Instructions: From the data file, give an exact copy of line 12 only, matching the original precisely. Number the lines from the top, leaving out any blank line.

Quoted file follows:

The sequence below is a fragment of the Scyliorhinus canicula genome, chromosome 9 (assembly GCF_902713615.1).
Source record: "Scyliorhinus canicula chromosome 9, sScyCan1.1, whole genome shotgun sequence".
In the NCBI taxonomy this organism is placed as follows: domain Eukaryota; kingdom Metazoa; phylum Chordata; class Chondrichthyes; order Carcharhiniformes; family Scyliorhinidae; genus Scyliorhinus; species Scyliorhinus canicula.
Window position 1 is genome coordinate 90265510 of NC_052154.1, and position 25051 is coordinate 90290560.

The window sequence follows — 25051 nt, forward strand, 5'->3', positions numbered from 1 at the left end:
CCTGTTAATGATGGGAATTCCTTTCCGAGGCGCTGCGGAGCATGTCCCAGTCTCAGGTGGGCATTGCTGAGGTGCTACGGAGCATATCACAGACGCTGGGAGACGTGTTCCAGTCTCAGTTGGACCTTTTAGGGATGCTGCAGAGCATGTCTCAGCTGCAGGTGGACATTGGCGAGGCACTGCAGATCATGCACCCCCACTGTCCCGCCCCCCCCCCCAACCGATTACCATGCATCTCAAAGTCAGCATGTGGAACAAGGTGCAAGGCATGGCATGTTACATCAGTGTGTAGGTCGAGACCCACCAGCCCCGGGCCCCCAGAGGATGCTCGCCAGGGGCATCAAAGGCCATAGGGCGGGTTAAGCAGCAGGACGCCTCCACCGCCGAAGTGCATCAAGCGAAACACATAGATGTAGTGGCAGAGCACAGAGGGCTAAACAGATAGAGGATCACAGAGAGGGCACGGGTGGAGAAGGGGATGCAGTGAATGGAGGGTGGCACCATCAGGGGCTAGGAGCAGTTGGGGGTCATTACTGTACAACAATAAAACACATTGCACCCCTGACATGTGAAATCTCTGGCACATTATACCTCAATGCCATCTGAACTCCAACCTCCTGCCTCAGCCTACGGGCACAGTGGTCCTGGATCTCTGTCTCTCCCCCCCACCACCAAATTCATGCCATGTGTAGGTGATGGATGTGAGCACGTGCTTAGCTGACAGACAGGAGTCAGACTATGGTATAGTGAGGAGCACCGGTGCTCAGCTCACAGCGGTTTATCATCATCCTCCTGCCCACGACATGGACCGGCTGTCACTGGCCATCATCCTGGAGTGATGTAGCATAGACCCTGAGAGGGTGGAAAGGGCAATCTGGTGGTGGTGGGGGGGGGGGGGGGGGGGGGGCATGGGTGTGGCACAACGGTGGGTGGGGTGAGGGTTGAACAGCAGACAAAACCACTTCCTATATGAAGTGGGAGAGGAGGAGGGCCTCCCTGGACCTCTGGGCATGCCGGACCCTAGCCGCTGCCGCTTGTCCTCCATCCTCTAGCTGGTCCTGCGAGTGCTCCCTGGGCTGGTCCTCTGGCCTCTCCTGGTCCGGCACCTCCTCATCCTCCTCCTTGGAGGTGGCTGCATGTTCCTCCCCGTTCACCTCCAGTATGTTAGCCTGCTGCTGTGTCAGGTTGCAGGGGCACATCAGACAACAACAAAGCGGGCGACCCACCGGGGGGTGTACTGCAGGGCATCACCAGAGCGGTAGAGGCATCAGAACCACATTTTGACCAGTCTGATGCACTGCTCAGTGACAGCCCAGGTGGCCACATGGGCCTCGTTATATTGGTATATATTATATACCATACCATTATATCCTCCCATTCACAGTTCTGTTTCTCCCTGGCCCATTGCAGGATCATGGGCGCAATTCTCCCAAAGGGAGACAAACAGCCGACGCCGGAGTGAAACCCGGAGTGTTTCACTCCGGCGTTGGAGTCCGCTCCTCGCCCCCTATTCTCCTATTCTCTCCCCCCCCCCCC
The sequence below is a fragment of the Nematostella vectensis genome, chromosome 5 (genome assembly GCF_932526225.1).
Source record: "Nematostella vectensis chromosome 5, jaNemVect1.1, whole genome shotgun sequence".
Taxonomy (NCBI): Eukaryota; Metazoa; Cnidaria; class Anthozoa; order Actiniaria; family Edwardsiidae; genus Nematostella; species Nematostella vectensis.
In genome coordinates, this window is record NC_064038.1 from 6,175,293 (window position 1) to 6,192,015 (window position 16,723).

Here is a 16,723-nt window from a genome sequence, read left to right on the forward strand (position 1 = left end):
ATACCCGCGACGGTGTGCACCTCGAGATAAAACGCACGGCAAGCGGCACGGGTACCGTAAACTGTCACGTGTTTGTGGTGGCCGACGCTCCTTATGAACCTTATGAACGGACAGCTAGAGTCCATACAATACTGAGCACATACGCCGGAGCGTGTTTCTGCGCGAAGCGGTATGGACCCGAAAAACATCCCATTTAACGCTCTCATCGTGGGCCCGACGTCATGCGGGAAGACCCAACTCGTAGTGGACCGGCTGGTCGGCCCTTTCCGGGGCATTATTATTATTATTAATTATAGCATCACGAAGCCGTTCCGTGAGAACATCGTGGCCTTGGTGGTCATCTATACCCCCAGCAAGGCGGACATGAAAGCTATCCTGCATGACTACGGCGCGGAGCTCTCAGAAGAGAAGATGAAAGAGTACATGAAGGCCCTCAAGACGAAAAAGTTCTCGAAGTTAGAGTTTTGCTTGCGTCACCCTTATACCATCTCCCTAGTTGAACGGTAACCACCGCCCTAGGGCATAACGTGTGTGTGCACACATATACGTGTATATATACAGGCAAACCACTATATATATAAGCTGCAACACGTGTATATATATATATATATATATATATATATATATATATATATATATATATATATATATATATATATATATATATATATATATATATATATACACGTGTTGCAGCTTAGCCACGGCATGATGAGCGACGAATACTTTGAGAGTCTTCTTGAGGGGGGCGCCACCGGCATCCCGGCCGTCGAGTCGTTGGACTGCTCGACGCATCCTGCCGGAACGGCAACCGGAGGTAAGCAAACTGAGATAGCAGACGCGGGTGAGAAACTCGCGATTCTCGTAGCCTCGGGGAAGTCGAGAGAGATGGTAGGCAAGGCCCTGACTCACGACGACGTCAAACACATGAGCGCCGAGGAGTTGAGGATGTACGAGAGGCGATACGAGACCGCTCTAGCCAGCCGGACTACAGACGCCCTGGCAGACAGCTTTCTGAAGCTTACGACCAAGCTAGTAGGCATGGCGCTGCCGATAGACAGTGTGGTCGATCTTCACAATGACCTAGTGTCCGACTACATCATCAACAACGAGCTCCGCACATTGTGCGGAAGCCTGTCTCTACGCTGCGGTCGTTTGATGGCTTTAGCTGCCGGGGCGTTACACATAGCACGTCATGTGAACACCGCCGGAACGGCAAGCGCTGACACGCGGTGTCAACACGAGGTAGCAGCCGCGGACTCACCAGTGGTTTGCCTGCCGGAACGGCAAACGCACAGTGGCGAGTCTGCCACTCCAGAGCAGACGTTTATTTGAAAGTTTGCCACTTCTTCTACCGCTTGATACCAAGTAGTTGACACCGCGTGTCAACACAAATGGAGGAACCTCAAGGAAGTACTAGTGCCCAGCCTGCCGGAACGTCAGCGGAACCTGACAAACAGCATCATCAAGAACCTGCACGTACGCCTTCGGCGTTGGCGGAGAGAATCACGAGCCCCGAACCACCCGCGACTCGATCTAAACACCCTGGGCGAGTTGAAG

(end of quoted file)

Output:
ATACCCGCGACGGTGTGCACCTCGAGATAAAACGCACGGCAAGCGGCACGGGTACCGTAAACTGTCACGTGTTTGTGGTGGCCGACGCTCCTTATGAACCTTATGAACGGACAGCTAGAGTCCATACAATACTGAGCACATACGCCGGAGCGTGTTTCTGCGCGAAGCGGTATGGACCCGAAAAACATCCCATTTAACGCTCTCATCGTGGGCCCGACGTCATGCGGGAAGACCCAACTCGTAGTGGACCGGCTGGTCGGCCCTTTCCGGGGCATTATTATTATTATTAATTATAGCATCACGAAGCCGTTCCGTGAGAACATCGTGGCCTTGGTGGTCATCTATACCCCCAGCAAGGCGGACATGAAAGCTATCCTGCATGACTACGGCGCGGAGCTCTCAGAAGAGAAGATGAAAGAGTACATGAAGGCCCTCAAGACGAAAAAGTTCTCGAAGTTAGAGTTTTGCTTGCGTCACCCTTATACCATCTCCCTAGTTGAACGGTAACCACCGCCCTAGGGCATAACGTGTGTGTGCACACATATACGTGTATATATACAGGCAAACCACTATATATATAAGCTGCAACACGTGTATATATATATATATATATATATATATATATATATATATATATATATATATATATATATATATATATATATATATATATATATATATATACACGTGTTGCAGCTTAGCCACGGCATGATGAGCGACGAATACTTTGAGAGTCTTCTTGAGGGGGGCGCCACCGGCATCCCGGCCGTCGAGTCGTTGGACTGCTCGACGCATCCTGCCGGAACGGCAACCGGAGGTAAGCAAACTGAGATAGCAGACGCGGGTGAGAAACTCGCGATTCTCGTAGCCTCGGGGAAGTCGAGAGAGATGGTAGGCAAGGCCCTGACTCACGACGACGTCAAACACATGAGCGCCGAGGAGTTGAGGATGTACGAGAGGCGATACGAGACCGCTCTAGCCAGCCGGACTACAGACGCCCTGGCAGACAGCTTTCTGAAGCTTACGACCAAGCTAGTAGGCATGGCGCTGCCGATAGACAGTGTGGTCGATCTTCACAATGACCTAGTGTCCGACTACATCATCAACAACGAGCTCCGCACATTGTGCGGAAGCCTGTCTCTACGCTGCGGTCGTTTGATGGCTTTAGCTGCCGGGGCGTTACACATAGCACGTCATGTGAACACCGCCGGAACGGCAAGCGCTGACACGCGGTGTCAACACGAGGTAGCAGCCGCGGACTCACCAGTGGTTTGCCTGCCGGAACGGCAAACGCACAGTGGCGAGTCTGCCACTCCAGAGCAGACGTTTATTTGAAAGTTTGCCACTTCTTCTACCGCTTGATACCAAGTAGTTGACACCGCGTGTCAACACAAATGGAGGAACCTCAAGGAAGTACTAGTGCCCAGCCTGCCGGAACGTCAGCGGAACCTGACAAACAGCATCATCAAGAACCTGCACGTACGCCTTCGGCGTTGGCGGAGAGAATCACGAGCCCCGAACCACCCGCGACTCGATCTAAACACCCTGGGCGAGTTGAAG